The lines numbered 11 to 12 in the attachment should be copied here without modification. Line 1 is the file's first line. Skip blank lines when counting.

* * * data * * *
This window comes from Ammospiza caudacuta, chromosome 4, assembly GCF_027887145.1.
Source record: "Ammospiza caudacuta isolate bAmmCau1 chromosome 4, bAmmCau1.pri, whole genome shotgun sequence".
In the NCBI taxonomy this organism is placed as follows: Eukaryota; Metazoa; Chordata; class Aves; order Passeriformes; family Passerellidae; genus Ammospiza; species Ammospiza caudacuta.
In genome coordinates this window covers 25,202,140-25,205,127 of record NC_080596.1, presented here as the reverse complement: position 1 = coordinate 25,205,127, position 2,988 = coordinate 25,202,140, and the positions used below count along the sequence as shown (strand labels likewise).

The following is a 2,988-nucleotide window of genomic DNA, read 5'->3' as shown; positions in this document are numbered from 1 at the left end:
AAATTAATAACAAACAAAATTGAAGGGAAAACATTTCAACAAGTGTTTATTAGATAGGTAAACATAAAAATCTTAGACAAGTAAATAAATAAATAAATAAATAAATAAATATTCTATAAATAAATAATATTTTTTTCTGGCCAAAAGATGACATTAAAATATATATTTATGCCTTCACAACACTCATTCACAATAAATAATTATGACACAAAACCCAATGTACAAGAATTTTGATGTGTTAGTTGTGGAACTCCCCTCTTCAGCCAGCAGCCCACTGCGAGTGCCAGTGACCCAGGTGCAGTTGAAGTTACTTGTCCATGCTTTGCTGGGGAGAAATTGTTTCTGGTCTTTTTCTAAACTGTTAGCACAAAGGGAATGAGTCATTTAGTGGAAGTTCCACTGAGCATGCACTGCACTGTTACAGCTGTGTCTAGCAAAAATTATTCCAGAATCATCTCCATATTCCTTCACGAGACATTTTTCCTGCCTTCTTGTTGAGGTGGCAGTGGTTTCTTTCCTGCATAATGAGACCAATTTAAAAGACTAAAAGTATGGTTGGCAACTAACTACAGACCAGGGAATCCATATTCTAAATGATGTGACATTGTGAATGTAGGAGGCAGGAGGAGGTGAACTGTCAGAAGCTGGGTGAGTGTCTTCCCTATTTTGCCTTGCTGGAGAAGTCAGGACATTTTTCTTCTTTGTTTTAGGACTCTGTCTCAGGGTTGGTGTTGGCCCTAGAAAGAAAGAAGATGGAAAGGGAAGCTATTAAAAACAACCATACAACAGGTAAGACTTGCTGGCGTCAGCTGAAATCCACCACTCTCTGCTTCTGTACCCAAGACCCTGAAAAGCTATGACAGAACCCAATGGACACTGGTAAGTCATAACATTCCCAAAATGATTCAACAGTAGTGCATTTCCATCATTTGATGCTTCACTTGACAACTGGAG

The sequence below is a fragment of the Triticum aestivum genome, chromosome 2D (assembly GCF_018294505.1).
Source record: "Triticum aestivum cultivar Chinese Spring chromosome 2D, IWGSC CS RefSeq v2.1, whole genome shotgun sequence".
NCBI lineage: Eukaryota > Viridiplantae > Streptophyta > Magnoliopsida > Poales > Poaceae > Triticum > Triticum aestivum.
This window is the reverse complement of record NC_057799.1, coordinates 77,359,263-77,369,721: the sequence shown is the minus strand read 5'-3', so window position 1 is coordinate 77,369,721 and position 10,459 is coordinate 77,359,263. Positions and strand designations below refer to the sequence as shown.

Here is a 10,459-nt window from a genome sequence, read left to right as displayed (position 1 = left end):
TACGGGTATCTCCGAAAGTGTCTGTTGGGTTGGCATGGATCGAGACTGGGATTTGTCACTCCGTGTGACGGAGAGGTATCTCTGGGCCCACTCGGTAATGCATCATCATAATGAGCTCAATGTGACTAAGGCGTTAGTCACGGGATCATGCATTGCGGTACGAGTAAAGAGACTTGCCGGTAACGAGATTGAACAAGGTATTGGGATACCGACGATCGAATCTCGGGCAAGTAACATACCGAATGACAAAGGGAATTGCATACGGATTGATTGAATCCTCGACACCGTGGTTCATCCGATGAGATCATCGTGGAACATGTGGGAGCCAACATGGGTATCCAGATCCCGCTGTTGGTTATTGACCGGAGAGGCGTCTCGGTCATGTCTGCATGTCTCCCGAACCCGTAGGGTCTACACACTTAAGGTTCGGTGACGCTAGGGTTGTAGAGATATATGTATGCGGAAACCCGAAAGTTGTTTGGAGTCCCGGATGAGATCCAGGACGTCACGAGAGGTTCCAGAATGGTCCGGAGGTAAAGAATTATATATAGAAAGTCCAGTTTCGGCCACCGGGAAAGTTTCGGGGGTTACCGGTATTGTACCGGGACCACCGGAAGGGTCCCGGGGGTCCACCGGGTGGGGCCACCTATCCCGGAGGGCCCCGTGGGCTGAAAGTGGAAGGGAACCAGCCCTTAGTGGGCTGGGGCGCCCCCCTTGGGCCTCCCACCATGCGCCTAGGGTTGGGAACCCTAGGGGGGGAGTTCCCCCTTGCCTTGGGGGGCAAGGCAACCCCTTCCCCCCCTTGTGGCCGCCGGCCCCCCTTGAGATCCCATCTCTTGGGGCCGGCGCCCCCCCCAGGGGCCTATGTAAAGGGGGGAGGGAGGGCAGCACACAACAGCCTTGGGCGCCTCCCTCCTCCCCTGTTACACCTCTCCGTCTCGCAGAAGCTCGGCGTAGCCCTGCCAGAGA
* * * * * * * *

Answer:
Here is a 10,459-nt window from a genome sequence, read left to right as displayed (position 1 = left end):
TACGGGTATCTCCGAAAGTGTCTGTTGGGTTGGCATGGATCGAGACTGGGATTTGTCACTCCGTGTGACGGAGAGGTATCTCTGGGCCCACTCGGTAATGCATCATCATAATGAGCTCAATGTGACTAAGGCGTTAGTCACGGGATCATGCATTGCGGTACGAGTAAAGAGACTTGCCGGTAACGAGATTGAACAAGGTATTGGGATACCGACGATCGAATCTCGGGCAAGTAACATACCGAATGACAAAGGGAATTGCATACGGATTGATTGAATCCTCGACACCGTGGTTCATCCGATGAGATCATCGTGGAACATGTGGGAGCCAACATGGGTATCCAGATCCCGCTGTTGGTTATTGACCGGAGAGGCGTCTCGGTCATGTCTGCATGTCTCCCGAACCCGTAGGGTCTACACACTTAAGGTTCGGTGACGCTAGGGTTGTAGAGATATATGTATGCGGAAACCCGAAAGTTGTTTGGAGTCCCGGATGAGATCCAGGACGTCACGAGAGGTTCCAGAATGGTCCGGAGGTAAAGAATTATATATAGAAAGTCCAGTTTCGGCCACCGGGAAAGTTTCGGGGGTTACCGGTATTGTACCGGGACCACCGGAAGGGTCCCGGGGGTCCACCGGGTGGGGCCACCTATCCCGGAGGGCCCCGTGGGCTGAAAGTGGAAGGGAACCAGCCCTTAGTGGGCTGGGGCGCCCCCCTTGGGCCTCCCACCATGCGCCTAGGGTTGGGAACCCTAGGGGGGGAGTTCCCCCTTGCCTTGGGGGGCAAGGCAACCCCTTCCCCCCCTTGTGGCCGCCGGCCCCCCTTGAGATCCCATCTCTTGGGGCCGGCGCCCCCCCCAGGGGCCTATGTAAAGGGGGGAGGGAGGGCAGCACACAACAGCCTTGGGCGCCTCCCTCCTCCCCTGTTACACCTCTCCGTCTCGCAGAAGCTCGGCGTAGCCCTGCCAGAGA